Let’s talk climate science. With the help of Elizabeth Jeremiah and Marvin Bloom I present a simple primer behind the complex issue of climate change. You will get to hear Elizabeth’s very helpful analogy to tupperware, and Marvin dispels myths about volcanoes. We also get a very easy to understand short physics lesson thanks to the folks at Yale Climate Connection.
Climate Stew is available on Stitcher, SoundCloud, or Listen here on our site. Also check out our Facebook page where you can give your ideas of what you want to hear on the program. We have been on iTunes for the longest time, but lately there has been an issue from their end. Shoot even Serial had iTunes problems. Hopefully it will be sorted out quickly.
- Climate Science: What You Need to Know–YouTube
- Yale Climate Connections: Whodunnit? The Case of Global Warming
- EPA Climate Change: Basic Info
- 7 Minutes on Climate Change Basics Q&A
- Difference between climate and weather
- Volcanic Gas and Climate Change
- Elizabeth Jeremiah and Generational Curses
- Citizens Climate Lobby
Intro: With the ambient background sounds of steam heat, a washer machine, and my own post-holiday post-nasal drip, this Peterson Toscano with Episode 43 of Climate Stew Hello there, happy new year, and welcome Today we get down to the basics. While I weave in lots of science into this program, so far we have not dealt too directly with climate science. I will give a Climate Change 101 presentation with the help from some of my friends and fellow climate stew contributors, including Eizabeth Jeremiah and Marvin Bloom. To start us off with our climate change primer Dr. Anthony Leiserowitz from Yale Climate Connections speaks with Dr. Anthony Broccoli to deduce the cause of global warming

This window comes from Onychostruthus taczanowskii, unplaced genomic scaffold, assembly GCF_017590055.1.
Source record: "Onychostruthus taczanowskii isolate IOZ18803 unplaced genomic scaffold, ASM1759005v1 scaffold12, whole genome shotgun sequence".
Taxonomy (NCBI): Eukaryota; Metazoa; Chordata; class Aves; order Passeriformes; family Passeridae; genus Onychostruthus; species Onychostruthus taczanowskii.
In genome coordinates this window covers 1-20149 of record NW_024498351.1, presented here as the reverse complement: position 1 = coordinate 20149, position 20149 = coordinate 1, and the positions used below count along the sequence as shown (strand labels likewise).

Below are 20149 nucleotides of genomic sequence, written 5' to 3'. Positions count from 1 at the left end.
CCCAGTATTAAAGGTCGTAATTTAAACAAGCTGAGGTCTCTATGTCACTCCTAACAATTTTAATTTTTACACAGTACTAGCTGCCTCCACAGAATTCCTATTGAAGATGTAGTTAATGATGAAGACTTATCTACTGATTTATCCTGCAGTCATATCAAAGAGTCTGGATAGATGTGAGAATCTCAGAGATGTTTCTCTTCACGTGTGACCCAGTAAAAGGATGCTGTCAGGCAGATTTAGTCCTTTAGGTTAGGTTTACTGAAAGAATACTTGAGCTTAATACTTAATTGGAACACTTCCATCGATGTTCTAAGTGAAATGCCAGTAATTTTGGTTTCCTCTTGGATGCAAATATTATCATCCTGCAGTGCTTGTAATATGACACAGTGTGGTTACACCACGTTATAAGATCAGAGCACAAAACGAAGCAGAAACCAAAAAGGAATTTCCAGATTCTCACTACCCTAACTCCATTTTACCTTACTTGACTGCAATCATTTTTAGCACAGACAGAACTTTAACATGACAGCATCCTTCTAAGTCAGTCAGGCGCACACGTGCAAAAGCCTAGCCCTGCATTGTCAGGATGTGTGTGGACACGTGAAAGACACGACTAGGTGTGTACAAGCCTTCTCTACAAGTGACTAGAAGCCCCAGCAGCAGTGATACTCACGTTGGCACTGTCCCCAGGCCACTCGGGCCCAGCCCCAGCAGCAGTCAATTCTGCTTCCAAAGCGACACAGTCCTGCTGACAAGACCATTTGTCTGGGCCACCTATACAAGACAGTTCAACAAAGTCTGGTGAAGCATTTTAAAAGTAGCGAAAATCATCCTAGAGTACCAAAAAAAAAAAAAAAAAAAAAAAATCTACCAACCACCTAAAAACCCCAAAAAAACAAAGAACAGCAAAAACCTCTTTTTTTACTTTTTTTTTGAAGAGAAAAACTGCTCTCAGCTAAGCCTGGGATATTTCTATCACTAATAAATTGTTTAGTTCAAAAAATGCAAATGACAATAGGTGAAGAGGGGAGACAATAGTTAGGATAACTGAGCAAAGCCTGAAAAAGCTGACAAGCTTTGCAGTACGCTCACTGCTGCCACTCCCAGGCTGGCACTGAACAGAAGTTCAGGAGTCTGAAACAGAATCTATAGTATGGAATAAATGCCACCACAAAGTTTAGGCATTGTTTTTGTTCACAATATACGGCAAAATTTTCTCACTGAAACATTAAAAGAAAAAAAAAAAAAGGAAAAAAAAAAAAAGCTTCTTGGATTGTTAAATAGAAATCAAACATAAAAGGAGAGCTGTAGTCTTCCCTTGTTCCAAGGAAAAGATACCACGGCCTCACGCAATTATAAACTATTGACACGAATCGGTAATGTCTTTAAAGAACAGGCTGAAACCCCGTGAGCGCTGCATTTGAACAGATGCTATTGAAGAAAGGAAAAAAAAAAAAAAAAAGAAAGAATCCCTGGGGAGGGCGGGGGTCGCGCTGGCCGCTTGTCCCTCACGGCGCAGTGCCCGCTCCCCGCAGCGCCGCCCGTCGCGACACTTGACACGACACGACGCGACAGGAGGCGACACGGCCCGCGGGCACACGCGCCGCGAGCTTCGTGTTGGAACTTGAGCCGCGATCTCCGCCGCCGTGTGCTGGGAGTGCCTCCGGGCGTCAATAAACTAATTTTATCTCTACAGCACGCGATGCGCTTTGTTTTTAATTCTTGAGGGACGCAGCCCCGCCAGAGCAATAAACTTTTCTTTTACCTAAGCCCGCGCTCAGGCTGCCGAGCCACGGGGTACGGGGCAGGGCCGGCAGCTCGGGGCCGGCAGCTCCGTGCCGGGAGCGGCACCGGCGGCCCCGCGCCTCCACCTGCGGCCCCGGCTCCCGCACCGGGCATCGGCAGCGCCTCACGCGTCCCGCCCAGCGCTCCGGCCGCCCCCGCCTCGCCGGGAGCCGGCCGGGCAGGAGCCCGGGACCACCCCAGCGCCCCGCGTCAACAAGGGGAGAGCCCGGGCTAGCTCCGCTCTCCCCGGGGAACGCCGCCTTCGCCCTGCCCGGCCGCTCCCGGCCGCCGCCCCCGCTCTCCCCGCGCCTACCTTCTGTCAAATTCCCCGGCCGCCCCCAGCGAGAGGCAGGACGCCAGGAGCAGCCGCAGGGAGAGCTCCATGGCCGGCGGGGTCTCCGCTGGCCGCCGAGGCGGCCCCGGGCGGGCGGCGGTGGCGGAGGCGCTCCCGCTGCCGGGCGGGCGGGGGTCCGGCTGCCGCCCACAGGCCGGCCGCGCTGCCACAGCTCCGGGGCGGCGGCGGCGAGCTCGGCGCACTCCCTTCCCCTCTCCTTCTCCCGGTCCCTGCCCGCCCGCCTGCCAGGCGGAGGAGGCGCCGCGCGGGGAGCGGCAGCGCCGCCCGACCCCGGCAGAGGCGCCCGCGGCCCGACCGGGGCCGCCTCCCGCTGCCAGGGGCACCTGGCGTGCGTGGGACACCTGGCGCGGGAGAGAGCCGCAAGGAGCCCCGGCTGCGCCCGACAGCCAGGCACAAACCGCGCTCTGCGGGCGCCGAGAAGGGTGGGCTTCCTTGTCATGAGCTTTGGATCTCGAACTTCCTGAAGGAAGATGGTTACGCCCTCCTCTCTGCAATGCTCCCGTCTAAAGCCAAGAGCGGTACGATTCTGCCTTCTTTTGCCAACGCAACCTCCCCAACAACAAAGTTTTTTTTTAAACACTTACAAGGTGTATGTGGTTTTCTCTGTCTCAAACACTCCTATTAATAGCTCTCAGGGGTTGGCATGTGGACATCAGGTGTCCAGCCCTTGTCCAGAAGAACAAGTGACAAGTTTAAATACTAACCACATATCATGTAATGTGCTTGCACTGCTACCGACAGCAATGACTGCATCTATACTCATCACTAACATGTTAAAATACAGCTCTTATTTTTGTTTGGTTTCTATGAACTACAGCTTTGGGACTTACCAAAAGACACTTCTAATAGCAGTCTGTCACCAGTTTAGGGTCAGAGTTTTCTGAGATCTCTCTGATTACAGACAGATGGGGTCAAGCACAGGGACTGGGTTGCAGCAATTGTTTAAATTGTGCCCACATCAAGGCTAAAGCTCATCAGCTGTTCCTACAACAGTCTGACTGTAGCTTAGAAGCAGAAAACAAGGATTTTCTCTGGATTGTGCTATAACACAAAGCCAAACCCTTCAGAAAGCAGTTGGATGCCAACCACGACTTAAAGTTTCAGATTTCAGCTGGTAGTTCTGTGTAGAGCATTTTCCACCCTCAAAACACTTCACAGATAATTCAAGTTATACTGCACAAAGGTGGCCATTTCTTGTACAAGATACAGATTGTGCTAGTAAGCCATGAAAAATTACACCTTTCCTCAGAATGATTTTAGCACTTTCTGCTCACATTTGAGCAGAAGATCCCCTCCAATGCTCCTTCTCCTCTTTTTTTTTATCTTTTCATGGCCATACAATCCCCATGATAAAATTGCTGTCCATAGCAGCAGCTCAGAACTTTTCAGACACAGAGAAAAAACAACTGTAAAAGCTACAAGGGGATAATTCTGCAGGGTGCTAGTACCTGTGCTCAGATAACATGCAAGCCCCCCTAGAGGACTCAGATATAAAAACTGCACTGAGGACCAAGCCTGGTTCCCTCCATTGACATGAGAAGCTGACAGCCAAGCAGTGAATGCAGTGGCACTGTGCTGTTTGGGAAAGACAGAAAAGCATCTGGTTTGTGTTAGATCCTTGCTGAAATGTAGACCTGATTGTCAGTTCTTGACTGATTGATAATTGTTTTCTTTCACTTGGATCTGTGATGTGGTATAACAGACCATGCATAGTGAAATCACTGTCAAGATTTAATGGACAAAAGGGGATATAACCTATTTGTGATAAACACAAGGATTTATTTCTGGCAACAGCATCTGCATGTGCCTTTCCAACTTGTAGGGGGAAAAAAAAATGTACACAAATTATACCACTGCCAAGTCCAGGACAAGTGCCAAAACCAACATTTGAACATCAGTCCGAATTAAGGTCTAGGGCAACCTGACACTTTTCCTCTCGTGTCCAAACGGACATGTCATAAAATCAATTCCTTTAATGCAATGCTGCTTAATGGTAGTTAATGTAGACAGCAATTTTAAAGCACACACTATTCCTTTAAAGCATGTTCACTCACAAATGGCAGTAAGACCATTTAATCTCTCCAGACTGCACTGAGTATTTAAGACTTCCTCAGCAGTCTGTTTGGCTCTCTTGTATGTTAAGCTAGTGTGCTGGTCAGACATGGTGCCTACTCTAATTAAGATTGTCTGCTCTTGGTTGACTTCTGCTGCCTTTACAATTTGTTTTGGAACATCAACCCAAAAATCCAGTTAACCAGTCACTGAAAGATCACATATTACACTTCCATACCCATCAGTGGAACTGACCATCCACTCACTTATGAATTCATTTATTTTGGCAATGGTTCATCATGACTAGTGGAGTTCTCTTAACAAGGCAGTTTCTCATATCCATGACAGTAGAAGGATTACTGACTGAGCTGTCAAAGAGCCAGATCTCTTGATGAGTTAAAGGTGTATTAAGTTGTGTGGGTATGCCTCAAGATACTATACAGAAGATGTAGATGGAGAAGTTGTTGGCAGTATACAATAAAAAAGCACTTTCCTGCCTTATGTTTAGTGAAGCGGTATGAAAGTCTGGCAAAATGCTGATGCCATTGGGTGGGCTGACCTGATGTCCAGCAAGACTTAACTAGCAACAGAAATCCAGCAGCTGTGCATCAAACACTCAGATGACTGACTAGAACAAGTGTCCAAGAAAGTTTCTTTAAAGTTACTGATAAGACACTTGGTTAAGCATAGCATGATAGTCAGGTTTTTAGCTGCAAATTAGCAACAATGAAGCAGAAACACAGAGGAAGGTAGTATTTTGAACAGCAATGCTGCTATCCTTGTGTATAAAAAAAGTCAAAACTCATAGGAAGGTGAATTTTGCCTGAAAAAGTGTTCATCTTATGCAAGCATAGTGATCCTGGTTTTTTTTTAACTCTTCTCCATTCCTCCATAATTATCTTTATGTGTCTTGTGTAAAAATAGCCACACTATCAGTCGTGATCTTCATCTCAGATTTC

Yale Climate Connections:
To identify the cause of global warming, Doctor Anthony Broccoli of Rutgers University looks at the evidence just as Sherlock Holmes would. A review of physics leads to the primary suspect: heat-trapping greenhouse gases such as carbon dioxide.
BROCCOLI: “The earth’s temperature is maintained by a balance between the energy coming in from the sun and the energy that the earth radiates back to space in the form of infrared energy. Greenhouse gases make it harder for that infrared energy to escape to space.”
So Broccoli deduces that the greenhouse gases humans emit into the atmosphere will trap additional heat and warm the earth. Observations support the theory.
BROCCOLI: “We see warming in many forms in weather stations on land, warming ocean temperatures, glaciers retreating, and less ice on rivers and lakes.”
To determine if this warming can be explained by natural causes alone, Broccoli turns to computer models of the climate. They show that without human caused emissions, the earth’s climate would not have rapidly heated up, as it has over the last few decades.
So when you consider the evidence, it’s elementary, dear Watson . . . Recent global warming is primarily human-caused.
Reporting credit: ChavoBart Digital Media.
Photo: Statue of Sherlock Holmes in London (copyright protected).
Peterson chats with Elizabeth Jeremiah who gives the analogy that CO2 (carbon dioxide) is very much like tupperware containers that stack up in her refrigerator. Marvin Blooms talks volcanoes and how they are not at all to blame for the warming of the planet.
(no transcript available)